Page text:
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Classical Music in America: A History of Its Rise and Fall

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"An opinionated, stimulating account of how classical music failed to establish fruitful roots in America," Classical Music in America chronicles "a cultural attitude that has produced many fine artists and striking moments-but no institutional or intellectual support to sustain them" (Kirkus Reviews, starred review). "An admirable, scholarly volume" (Times Literary Supple "An opinionated, stimulating account of how classical music failed to establish fruitful roots in America," Classical Music in America chronicles "a cultural attitude that has produced many fine artists and striking moments-but no institutional or intellectual support to sustain them" (Kirkus Reviews, starred review). "An admirable, scholarly volume" (Times Literary Supplement), this "formidable book ... shows how American classical music became a ‘performance culture,' an ersatz-European showplace for celebrity virtuosos, rather than a native-born genre" (The New Yorker). "As a comprehensive, convincing analysis of the contemporary dilemma" of reconciling European heritage with American vision "and a riveting portrait of the century and a half of events and personalities which brought it about, Mr Horowitz's account would be hard to beat" (The Economist). "Anyone seeking to understand why American classical music has come to so dead an end-and wondering how it might yet escape a final descent into cultural irrelevance-should read Classical Music in America with close attention" (Commentary).


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"An opinionated, stimulating account of how classical music failed to establish fruitful roots in America," Classical Music in America chronicles "a cultural attitude that has produced many fine artists and striking moments-but no institutional or intellectual support to sustain them" (Kirkus Reviews, starred review). "An admirable, scholarly volume" (Times Literary Supple "An opinionated, stimulating account of how classical music failed to establish fruitful roots in America," Classical Music in America chronicles "a cultural attitude that has produced many fine artists and striking moments-but no institutional or intellectual support to sustain them" (Kirkus Reviews, starred review). "An admirable, scholarly volume" (Times Literary Supplement), this "formidable book ... shows how American classical music became a ‘performance culture,' an ersatz-European showplace for celebrity virtuosos, rather than a native-born genre" (The New Yorker). "As a comprehensive, convincing analysis of the contemporary dilemma" of reconciling European heritage with American vision "and a riveting portrait of the century and a half of events and personalities which brought it about, Mr Horowitz's account would be hard to beat" (The Economist). "Anyone seeking to understand why American classical music has come to so dead an end-and wondering how it might yet escape a final descent into cultural irrelevance-should read Classical Music in America with close attention" (Commentary).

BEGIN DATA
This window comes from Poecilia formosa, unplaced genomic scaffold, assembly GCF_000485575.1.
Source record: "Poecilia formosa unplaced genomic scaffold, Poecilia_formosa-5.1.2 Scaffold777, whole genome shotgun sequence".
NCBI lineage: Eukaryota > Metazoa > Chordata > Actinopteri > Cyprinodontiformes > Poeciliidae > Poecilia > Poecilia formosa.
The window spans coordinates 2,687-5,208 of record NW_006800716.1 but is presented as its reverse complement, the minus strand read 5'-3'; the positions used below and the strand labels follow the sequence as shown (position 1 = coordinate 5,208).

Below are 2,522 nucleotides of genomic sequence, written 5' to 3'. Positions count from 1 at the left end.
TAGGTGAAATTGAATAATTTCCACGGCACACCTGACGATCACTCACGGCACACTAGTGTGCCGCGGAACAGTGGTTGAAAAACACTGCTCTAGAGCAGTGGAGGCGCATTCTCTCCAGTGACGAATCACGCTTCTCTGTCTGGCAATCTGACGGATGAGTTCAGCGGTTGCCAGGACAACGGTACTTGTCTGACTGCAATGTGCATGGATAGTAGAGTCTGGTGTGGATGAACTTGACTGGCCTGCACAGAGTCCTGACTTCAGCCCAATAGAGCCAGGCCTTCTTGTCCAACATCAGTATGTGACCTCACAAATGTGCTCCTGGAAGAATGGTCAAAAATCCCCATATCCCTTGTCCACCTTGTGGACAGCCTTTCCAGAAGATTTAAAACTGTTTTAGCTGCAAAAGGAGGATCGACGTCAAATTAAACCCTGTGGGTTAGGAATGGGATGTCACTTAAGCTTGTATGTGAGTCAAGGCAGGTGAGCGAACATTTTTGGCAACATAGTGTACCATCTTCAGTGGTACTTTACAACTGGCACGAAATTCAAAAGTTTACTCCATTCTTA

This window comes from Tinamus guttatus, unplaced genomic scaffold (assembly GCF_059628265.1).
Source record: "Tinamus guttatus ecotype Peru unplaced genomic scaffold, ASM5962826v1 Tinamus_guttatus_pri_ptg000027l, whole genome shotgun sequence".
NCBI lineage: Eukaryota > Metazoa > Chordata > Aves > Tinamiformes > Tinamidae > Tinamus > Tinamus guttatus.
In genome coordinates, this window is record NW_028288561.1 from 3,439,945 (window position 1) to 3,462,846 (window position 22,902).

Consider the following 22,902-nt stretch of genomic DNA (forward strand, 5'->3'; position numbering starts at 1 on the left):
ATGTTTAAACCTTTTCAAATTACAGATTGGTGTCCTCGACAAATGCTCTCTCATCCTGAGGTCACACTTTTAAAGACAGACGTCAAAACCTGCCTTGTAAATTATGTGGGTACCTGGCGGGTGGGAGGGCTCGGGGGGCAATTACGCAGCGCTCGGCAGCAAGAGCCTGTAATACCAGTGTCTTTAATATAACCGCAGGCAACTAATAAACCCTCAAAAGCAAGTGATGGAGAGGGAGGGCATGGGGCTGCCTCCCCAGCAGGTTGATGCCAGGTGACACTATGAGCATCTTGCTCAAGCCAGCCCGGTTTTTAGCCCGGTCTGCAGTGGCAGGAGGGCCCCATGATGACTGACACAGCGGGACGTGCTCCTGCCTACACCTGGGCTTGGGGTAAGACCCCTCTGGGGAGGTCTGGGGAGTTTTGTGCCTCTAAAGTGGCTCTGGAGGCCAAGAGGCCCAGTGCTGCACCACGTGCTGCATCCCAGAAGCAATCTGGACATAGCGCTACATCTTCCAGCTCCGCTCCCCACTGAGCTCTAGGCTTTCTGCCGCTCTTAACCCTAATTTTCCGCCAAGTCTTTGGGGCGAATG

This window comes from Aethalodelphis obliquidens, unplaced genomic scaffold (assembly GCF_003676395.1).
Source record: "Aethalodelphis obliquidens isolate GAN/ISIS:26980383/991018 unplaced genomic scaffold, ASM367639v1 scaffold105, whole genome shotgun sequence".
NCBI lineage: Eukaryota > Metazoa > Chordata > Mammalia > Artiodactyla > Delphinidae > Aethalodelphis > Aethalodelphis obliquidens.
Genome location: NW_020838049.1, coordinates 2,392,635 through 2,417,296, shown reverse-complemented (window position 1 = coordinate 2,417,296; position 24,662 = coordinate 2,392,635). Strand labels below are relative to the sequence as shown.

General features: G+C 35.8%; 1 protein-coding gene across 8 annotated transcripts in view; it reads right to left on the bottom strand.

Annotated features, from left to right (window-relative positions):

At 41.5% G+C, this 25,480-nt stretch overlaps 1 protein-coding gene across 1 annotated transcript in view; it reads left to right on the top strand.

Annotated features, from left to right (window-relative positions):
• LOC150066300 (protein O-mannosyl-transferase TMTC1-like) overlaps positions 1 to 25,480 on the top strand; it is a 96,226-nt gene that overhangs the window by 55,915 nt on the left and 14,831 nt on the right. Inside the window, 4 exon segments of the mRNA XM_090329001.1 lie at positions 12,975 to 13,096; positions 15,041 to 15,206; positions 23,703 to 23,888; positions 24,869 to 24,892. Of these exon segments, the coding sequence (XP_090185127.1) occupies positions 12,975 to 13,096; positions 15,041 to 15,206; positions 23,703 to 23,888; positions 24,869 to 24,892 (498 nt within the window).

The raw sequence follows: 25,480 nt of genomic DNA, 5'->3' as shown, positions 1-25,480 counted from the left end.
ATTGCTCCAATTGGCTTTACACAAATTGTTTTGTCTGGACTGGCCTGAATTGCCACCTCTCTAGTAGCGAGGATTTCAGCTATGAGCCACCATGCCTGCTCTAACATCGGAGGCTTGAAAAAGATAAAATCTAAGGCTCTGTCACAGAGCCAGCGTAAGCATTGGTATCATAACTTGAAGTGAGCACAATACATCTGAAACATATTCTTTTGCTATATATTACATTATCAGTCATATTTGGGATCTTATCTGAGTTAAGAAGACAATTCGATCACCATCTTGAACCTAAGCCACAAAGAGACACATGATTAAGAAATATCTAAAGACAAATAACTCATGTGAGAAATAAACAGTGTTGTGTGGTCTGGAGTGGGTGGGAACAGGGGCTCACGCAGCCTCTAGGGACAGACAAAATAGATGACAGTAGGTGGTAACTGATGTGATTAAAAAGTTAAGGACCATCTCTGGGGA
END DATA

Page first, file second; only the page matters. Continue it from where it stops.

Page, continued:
30 review for Classical Music in America: A History of Its Rise and Fall

  1. 4 out of 5

    Dr John

    This is such a wonderful text replete with insight into the growth of classical music in the US since the late 19th century up until the end of the 20th century. Meticulously documented, there is, if it were possible, so much information that one might gasp at the breadth of information by saying it is too much. Ofcourse, as a historical document, these words can’t be uttered or written without showing some ignorance. What great fault that can be found in an otherwise glowing text is in the error This is such a wonderful text replete with insight into the growth of classical music in the US since the late 19th century up until the end of the 20th century. Meticulously documented, there is, if it were possible, so much information that one might gasp at the breadth of information by saying it is too much. Ofcourse, as a historical document, these words can’t be uttered or written without showing some ignorance. What great fault that can be found in an otherwise glowing text is in the error of omissions. For how does the author comment on the lack of American performers to achieve a worldwide respect, following, protracted careers, proponents of truly American music and not just as performers but in on case, a massive contributor as composer as well with not so much as even one mention of either virtuoso pianist Dr. Andre Watts and supervirtuoso pianist, Earl Wild? Watts, a phenomenal technician and superb musician was the only African-American pianist to achieve a sustained world class career as pianist and used the MacDowell Piano Concerto (a major work by an American composer) as one of his warhorse pieces to great acclaim. Mr. Horowitz mentions the staggering feat of Artur Rubinstein’s 132 concerts during some seasons but no mention of Watts’ 150 concerts in a season nor of his sustained work as a pedagogue. And of Earl Wild, the omission couldn’t possibly be an oversight for no career of any musician has been so heralded for so long up until his retirement after his last recital at the age of 92, while Horowitz respectfully reminds us of both Rubinstein and Aarau whose last recitals occurred in their 80’s. This can only be a willful omission for some reason to which the reader is not privy. One may infer the author may have a bias in favour of European artists although he decries the lack of an American school of composers and performers for a Wild was a prodigious composer, teacher and pianist but his only shortcoming (in truth it was an unfortunate circumstance having nothing to do with anything Wild did or didn’t do) was that he was a pianist on par with Horowitz - who was his very close friend - but Wild was a pre-eminent American pianist in a field of European pianists. Oddly enough, but true, the very night of Wild’s last recital at Carnegie Hall, Horowitz was playing at Lincoln Centre and expressed concern for his audience before the recital began because he said “...Earl Wild is very good!” In fact, Horowitz, at every recital at Carnegie Hall, saved on ticket at the box office for an front row orchestra seat for Earl Wild the event he was able to attend. Two major pieces of the puzzle that images the American classical music scene and life are noticeably, regrettably and irresponsibly extant in this otherwise wonderful but incomplete treatise.